ADHRB Assesses King Abdullah’s Reign and Need for Reform in Saudi Arabia

Taken at the jeddah court on 29/10/2014 after sentenced 3 months.

Taken at the jeddah court on 29/10/2014 after sentenced 3 months.

January 23, 2015 – Washington, D.C. – Today, ADHRB released a report assessing the reign of Saudi Arabia’s King Abdullah bin Abdulaziz al-Saud, who died today after more than a decade of rule. Despite his adopted status as a reformer and peacemaker, King Abdullah’s reign was marked by deterioration in civil, political and human rights in the kingdom.

Please click here for a PDF of the Report.

During King Abdullah’s rule the government gained notoriety for arresting political prisoners and human rights defenders. In 2007, King Abdullah passed the Anti-Cyber Crime Law, which enables the judiciary to charge and try citizens for expressing dissenting views via social media. In 2008, the late king established the Specialized Criminal Court (SCC), with a mandate to prosecute anyone who “disturbs public order, shakes the security of society or subjects its national unity to danger, or obstructs the primary system of rule or harms the reputation of the state.” At the beginning of 2014, King Abdullah established the 2014 Penal Law for Crimes of Terrorism and its Financing, which allows the Kingdom to prosecute peaceful activity and political dissent as terrorism. The last several years of King Abdullah’s reign also saw an unprecedented increase in the targeting and harassment of women’s rights activists.

Human rights violations committed by the King Abdullah’s government extend beyond targeting dissent. Authorities regularly subject those convicted of criminal activity to inhumane and unusual punishments. Additionally, King Abdullah failed to protect the rights of the millions of migrant workers by upholding the kafala system.

In light of these and other human rights violations, ADHRB urges the new king, Salman bin Abdulaziz al-Saud, to chart a different course for Saudi Arabia. King Salman should ensure the immediate release of the nearly 30,000 prisoners of conscience in the kingdom and reform legislation to prohibit arbitrary arrest and unjustified detention for exercising basic rights. King Salman should also take steps to end systemic discrimination that disadvantages certain populations. Lastly, the government must meet the demands of Saudi women and implement reforms that will guarantee their full civil and political rights.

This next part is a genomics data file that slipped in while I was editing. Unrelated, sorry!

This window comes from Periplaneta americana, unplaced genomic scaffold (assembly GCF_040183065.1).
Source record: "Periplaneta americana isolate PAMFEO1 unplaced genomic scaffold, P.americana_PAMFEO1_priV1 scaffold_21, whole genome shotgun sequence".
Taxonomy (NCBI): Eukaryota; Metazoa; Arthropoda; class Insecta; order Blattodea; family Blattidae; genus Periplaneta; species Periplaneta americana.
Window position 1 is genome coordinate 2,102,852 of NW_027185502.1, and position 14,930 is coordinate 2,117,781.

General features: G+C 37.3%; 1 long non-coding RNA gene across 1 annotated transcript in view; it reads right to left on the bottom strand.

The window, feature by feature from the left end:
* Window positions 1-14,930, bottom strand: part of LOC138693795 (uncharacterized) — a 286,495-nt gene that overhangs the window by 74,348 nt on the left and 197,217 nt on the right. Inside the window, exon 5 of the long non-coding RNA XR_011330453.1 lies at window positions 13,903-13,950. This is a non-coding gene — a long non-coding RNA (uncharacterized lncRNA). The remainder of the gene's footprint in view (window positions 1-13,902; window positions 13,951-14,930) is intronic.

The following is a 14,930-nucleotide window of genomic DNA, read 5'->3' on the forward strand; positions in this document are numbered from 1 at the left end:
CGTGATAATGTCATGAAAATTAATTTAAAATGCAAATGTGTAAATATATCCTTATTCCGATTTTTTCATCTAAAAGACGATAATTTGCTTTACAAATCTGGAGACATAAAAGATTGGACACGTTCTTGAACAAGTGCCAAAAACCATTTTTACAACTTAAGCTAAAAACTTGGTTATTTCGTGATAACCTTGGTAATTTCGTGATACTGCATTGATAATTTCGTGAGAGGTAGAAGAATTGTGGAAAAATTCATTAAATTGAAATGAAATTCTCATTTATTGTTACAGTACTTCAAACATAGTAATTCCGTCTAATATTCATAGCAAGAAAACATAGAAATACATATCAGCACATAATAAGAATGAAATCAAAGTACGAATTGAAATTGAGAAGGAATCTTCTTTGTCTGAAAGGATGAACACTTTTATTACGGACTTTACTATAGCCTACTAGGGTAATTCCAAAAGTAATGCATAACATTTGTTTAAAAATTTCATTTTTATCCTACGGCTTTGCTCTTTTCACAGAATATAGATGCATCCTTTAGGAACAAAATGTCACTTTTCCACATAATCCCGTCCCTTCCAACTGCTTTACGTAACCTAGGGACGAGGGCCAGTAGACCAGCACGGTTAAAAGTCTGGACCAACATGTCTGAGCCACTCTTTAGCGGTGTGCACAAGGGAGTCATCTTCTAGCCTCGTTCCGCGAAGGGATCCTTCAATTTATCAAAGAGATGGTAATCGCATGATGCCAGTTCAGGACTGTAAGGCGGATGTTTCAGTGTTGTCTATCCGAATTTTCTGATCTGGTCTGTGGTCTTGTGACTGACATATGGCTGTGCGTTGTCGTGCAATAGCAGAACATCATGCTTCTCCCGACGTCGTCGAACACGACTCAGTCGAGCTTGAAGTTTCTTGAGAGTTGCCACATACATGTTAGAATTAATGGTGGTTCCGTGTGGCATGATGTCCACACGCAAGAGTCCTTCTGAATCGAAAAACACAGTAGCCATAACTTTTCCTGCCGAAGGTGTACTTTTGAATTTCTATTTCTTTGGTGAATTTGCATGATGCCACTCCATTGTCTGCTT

To encourage King Salman to improve his country’s human rights record, the United States should:

  • Launch sustained, high-level public as well as private calls on the Government of Saudi Arabia to adhere to its human rights commitments and respect its position on the United Nations Human Rights Council by enacting meaningful reforms, including:
    • The immediate and unconditional release of all political prisoners;
    • The end of all forms of torture;
    • The reformation of laws which restrict the rights of women; and
    • The enactment of laws which shield migrant workers from abuse and exploitation.
  • Ensure that the U.S.-Saudi military relationship is in full compliance with the intent of the “Leahy Law” to avoid complicity with human rights violations.
  • Push for the full implementation of protections for freedom of religious belief and conscience.
  • Organize, through the appropriate congressional committee, a hearing which examines the human rights violations enabled by the Penal Law for Crimes of Terrorism and its Financing.

To see the source click here

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